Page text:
Defendant moved to dismiss the complaint on the grounds that the court lacked jurisdiction over the subject matter, that the complaint failed to state a claim for relief and that plaintiff has failed to join an indispensable party. The trial court granted the motion and rendered judgment that the complaint be dismissed for the reason that it failed to state a claim for relief. Plaintiff appeals.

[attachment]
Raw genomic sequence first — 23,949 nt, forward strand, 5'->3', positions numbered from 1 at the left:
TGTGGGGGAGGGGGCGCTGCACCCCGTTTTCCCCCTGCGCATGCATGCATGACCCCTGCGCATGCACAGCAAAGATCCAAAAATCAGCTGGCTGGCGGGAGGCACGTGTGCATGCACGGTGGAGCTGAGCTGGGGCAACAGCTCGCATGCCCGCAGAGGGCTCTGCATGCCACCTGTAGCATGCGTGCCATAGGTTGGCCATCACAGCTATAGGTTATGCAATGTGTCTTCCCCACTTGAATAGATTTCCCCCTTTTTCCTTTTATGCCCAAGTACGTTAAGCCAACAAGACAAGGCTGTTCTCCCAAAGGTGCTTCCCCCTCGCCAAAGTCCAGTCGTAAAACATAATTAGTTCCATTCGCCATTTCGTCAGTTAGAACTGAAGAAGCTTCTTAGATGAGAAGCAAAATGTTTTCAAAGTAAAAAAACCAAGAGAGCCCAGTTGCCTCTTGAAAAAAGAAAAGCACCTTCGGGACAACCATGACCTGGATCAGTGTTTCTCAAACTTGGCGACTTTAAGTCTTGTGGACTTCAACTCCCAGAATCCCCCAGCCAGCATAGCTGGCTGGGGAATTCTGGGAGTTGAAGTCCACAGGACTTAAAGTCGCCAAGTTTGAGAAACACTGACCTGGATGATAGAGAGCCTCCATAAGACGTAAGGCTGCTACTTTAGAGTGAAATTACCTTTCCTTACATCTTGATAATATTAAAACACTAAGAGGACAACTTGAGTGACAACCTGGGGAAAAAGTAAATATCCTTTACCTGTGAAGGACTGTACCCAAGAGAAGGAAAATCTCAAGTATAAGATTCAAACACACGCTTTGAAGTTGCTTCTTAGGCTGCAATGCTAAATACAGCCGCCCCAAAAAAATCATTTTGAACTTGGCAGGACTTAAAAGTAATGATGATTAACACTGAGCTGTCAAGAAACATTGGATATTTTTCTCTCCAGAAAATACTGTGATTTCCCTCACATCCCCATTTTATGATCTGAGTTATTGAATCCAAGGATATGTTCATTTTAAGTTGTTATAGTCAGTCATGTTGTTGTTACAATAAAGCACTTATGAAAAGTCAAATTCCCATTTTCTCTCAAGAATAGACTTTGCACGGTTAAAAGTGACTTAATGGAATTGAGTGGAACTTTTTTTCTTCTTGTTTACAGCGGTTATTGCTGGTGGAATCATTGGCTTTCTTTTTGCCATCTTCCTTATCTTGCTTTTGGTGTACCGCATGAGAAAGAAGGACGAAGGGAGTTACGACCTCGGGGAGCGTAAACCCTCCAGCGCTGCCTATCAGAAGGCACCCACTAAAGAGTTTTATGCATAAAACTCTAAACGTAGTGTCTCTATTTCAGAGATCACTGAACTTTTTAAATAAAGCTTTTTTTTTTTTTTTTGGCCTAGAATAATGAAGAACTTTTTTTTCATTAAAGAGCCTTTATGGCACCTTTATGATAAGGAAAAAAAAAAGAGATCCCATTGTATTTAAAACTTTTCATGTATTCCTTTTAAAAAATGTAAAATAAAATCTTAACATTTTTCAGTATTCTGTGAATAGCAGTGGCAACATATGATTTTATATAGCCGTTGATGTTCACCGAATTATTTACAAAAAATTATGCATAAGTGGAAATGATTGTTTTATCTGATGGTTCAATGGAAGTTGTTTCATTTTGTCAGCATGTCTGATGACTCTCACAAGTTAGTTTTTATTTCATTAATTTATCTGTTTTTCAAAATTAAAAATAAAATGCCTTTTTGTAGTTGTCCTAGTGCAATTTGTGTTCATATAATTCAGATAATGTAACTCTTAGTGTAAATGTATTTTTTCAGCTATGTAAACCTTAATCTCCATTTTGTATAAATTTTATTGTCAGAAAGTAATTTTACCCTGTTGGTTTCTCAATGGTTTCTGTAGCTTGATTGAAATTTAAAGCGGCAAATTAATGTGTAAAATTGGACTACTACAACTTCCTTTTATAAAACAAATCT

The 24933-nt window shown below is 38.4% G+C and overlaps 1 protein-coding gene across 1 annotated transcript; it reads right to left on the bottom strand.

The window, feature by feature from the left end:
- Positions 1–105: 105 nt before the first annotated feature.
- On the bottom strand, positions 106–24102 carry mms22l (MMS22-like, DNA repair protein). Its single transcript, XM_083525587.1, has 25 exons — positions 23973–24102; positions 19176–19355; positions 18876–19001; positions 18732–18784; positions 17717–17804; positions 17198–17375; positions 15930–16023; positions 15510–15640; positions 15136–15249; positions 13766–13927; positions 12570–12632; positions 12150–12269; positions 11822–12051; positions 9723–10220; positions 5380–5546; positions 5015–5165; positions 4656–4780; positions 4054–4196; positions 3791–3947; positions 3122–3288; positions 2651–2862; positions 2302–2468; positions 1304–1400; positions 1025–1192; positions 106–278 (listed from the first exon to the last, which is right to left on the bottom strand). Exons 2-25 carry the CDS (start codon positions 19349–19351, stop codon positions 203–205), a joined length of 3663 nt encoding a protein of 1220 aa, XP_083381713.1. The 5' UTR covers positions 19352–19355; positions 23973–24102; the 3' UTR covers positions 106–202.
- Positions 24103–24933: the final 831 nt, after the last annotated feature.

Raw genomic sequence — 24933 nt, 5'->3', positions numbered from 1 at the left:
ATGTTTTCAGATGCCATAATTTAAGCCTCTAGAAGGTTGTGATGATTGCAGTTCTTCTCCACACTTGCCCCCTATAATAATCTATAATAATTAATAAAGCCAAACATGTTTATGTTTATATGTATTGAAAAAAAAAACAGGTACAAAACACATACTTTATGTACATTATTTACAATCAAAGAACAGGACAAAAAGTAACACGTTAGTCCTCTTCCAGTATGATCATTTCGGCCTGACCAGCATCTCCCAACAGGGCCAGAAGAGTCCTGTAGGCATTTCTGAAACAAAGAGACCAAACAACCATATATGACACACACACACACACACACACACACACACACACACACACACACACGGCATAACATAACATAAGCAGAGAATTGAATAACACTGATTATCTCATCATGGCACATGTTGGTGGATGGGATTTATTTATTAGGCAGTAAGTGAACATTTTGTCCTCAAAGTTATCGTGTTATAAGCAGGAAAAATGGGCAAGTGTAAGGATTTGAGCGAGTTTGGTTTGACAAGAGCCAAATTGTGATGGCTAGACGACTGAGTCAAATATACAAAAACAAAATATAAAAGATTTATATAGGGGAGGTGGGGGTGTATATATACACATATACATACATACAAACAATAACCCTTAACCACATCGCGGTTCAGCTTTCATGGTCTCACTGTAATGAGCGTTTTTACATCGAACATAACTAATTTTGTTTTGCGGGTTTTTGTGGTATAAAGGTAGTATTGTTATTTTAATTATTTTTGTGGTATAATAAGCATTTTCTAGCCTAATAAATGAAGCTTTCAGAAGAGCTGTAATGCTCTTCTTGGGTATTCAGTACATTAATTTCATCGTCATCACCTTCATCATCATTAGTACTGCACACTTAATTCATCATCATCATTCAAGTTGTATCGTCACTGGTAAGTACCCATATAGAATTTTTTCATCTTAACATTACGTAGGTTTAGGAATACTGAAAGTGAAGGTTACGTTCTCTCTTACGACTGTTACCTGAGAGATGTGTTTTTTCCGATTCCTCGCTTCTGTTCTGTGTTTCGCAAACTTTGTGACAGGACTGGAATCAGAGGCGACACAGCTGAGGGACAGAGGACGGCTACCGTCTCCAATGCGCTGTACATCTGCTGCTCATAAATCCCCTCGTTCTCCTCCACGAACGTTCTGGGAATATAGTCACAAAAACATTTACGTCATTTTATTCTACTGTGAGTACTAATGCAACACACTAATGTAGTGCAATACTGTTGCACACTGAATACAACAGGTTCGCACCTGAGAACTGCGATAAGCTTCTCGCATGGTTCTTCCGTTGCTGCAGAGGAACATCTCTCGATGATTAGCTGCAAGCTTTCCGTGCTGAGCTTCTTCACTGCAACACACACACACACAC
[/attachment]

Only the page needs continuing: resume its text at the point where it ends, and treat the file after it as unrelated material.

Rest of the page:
The complaint is a collateral attack upon an order of the Corporation Commission and if it had jurisdiction to set aside the order of revocation, plaintiff must fail for the reason that any order which the Commission has power to make is conclusive unless the statutory procedure for review is followed. Arizona Public Service Co. v. Southern Union Gas Co., 76 Ariz. 373, 265 P.2d 435. On the other hand, a decision of the Commission which goes beyond its power as prescribed by the Constitution and statutes is vulnerable for lack of jurisdiction and may be questioned in a collateral proceeding. Consequently, an important question leading to a solution of the problems presented is whether the Commission had the power and jurisdiction to make its ex parte order of May 18, 1951, setting aside its former order of February 19, 1951, wherein the certificate of W. A. [77 Ariz. 326] Ramsey, doing business as Al's Transfer, was revoked. The Corporation Commission's jurisdiction is limited to those powers given it by the Constitution and statutes of the state. Defendant recognizes this and relies upon Article 15, section 3, of the Arizona Constitution and sections 69-247 and 69-248, A.C.A.1939, as the source of the power vested in the Commission to rescind its order canceling rights to operate under the certificate of convenience and necessity originally issued to defendant's assignor. Article 15, section 3, of the Constitution has no application to the kind of order involved herein. It specifies orders concerning classifications, rates, rules and orders governing the transaction of business and other matters concerned in the method of operation of public service corporations under its jurisdiction. We are here concerned with an order empowering or qualifying one to operate as a common carrier. Section 69-248, supra, has no application for the reason that it empowers the Commission to change its order on rehearing filed within 10 days subsequent to the effective date of the order to be changed. Section 69-247, supra, does provide that the Commission may at any time, on notice to the corporation affected, rescind any order or decision. The phraseology of this section is all inclusive, but it must be construed in